- Bob Morgan noted that "for better or worse" the University of Washington hospital is going to roll out SecurID, and expressed his conviction that, at UW and at other medical centers, a full PKI would be a much better solution than either SecurID or the username/password authentication that it replaces. In Bob's opinion, gaining experience with a PKI Lite would be a significant step toward a full PKI. - Ed noted that Dartmouth maintains a medical almanac and needs to "keep Congress happy with the way we keep that data". This application would likely require more than PKI Lite, but less than a full PKI. - Judith suggested that PKI Lite be used for secure email, e.g., for sending grades and health records. - The group noted that the US Postal Service is getting ready to implement secure email, via a huge contract with Microsoft. Ed suggested that HEPKI might be able to piggyback on this decidedly non-Lite effort in some way, thus lightening its own load; this suggestion was met with general skepticism. - Ken suggested that PKI Lite be used for signed-but-not-encrypted email. There was general agreement that, while this would not be useful for grades or health records, universities would find it useful in many other areas; for example, announcements from university officials or requests to university maintenance services could be shown to really be coming from their purported senders. Without encryption, key escrow would not be required; this would be a big plus. The group explored the possibility of non-cert approaches in this area: the Postal Service is setting up a timestamp authority (the standards defining it are currently waiting for IESG review); Surety, a PGP timestamp service, is already operating, but this is a patented approach; Adobe iForms could also be used. None of these approaches seem obviously better than PKI Lite. Ken asked if anyone knew of any client-cert S/MIME work already underway on campus; the only example anyone came up with was at Wisconsin, where privacy of medical information, therefore encryption, is the main concern. - Ken and Bob Morgan suggested that the Shibboleth project could use PKI Lite to accommodate user-signed certs; Club Shibboleth policies could become cert policies. - Jeff noted that MIT has been very successful in using its PKI to replace username/password web authentication, successfully addressing the proliferating-passwords problem; Eric underscored the non-triviality of this achievement, noting that users are "clamoring for SSO".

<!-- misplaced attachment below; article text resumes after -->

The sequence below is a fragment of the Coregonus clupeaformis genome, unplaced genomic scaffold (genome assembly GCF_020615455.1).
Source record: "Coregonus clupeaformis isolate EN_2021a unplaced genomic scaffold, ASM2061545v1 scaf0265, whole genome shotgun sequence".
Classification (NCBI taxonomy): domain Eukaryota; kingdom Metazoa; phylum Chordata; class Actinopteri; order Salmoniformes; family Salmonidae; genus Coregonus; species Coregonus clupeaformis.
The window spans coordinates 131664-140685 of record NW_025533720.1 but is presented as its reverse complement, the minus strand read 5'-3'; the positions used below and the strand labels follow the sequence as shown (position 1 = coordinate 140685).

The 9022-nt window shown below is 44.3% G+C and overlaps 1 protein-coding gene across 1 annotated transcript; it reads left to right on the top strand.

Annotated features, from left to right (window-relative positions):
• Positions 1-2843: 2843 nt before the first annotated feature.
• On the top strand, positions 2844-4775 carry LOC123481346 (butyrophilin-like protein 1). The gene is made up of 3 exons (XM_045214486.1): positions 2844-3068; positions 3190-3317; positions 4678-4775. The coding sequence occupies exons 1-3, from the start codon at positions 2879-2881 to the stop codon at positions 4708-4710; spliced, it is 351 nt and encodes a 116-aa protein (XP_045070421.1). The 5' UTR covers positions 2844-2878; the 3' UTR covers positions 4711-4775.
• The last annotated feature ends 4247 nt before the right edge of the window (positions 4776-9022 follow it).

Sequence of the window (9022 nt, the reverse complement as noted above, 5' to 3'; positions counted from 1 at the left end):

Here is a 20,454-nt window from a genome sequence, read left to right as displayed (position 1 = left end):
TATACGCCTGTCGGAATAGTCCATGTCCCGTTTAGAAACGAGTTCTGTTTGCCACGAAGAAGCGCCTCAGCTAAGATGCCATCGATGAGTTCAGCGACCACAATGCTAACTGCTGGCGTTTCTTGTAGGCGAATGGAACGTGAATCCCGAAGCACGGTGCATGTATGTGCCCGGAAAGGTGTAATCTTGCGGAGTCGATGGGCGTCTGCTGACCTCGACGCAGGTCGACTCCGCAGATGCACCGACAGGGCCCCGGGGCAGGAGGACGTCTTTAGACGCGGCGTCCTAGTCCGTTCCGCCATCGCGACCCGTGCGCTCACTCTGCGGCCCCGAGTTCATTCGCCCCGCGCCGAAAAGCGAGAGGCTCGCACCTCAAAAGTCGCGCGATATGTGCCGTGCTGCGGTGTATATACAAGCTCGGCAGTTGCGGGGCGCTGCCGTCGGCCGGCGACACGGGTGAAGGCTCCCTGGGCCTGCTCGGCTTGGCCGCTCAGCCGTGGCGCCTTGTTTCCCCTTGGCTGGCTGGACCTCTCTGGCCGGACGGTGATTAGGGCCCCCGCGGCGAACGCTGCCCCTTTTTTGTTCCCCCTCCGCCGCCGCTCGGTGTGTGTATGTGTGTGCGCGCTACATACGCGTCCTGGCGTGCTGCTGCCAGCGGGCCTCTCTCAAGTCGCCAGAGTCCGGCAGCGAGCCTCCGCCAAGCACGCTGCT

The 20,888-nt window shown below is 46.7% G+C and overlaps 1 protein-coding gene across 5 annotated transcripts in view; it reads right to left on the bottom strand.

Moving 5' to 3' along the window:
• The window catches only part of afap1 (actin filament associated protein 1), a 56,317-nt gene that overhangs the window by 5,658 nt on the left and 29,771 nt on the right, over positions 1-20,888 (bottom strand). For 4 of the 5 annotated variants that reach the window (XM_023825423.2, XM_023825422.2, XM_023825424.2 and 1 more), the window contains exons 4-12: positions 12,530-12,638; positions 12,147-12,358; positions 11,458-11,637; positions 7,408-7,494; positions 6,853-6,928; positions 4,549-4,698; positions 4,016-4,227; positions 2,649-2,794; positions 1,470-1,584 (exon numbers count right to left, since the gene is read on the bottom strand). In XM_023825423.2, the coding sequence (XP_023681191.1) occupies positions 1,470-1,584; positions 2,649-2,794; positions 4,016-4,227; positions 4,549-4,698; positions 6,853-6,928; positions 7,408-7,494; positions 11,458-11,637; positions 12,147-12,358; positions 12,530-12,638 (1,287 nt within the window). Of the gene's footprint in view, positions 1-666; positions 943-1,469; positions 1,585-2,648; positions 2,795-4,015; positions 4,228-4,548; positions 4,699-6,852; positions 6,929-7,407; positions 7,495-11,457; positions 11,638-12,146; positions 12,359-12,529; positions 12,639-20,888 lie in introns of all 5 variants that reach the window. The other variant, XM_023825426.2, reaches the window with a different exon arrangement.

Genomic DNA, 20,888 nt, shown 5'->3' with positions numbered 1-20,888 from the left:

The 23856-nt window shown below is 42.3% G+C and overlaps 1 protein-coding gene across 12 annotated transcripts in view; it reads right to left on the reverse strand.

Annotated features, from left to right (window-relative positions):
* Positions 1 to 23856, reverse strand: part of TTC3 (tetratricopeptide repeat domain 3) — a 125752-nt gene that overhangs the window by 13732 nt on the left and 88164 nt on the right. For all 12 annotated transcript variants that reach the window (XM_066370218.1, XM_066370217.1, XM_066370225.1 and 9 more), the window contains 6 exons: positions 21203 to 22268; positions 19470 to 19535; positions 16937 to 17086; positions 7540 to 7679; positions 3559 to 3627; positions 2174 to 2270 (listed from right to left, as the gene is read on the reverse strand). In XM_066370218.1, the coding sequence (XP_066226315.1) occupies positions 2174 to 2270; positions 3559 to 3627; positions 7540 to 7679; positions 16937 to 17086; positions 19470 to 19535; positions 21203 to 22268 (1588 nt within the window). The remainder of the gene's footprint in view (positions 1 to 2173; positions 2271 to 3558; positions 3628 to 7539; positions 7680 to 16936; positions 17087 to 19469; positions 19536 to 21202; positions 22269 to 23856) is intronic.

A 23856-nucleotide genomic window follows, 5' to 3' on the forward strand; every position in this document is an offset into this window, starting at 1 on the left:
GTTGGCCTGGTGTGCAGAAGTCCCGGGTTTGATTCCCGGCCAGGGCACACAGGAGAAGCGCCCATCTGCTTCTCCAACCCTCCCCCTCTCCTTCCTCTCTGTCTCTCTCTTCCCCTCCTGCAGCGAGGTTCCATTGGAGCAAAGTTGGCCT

No agreement was reached on applications around which to plan PKI Lite, or on whether to do PKI Lite at all. TAG will continue its discussion of this topic. Ken stressed the importance of evaluating what could be learned from different possible implementations of PKI Lite, especially in the areas of mobility, cert issuance, finding certs, and usability; he suggested that TAG make a list of the skill sets that PKI Lite would develop. [AI] Jim will write up the issues around PKI Lite for discussion on the TAG list.
Ed asked the group which campuses are already using directories for public keys; Princeton is doing so, and Virginia is setting up the infrastructure to do so. [AI] Ed will the send the list a request for information on current and planned deployments of directories for public key storage.
Finally, there was a short
discussion of CA private
key protection. Jeff is
concerned that many institutions
will just install OpenSSL
and not appreciate the value
of the information store
they're creating, leaving
it vulnerable to attackers.
On the other hand, hardware
solutions -- as at MIT,
which is using SafeKeyper
-- mean that the vendor,
not the institution, is
controlling access to the
private key. SafeKeyper
has been bought by Baltimore,
which wants to migrate everyone
to its products -- what
if Jeff wants to use a competing
product, rather than what
Baltimore wants him to use?
Jeff is documenting these
dilemmas; [AI] All will
review Jeff's private-key-protection
document and send comments
* [AI] On the next call,
TAG will look at the question
of whether institutions
should be required, or only
encouraged, to maintain
their own CRLs.
* [AI] Jim will write up the issues around PKI Lite for discussion on the TAG list.
* [AI] Ed will send the list a request for information on current and planned deployments of directories for public key storage.
* [AI] All will review Jeff's private-key-protection document and send comments to Jeff.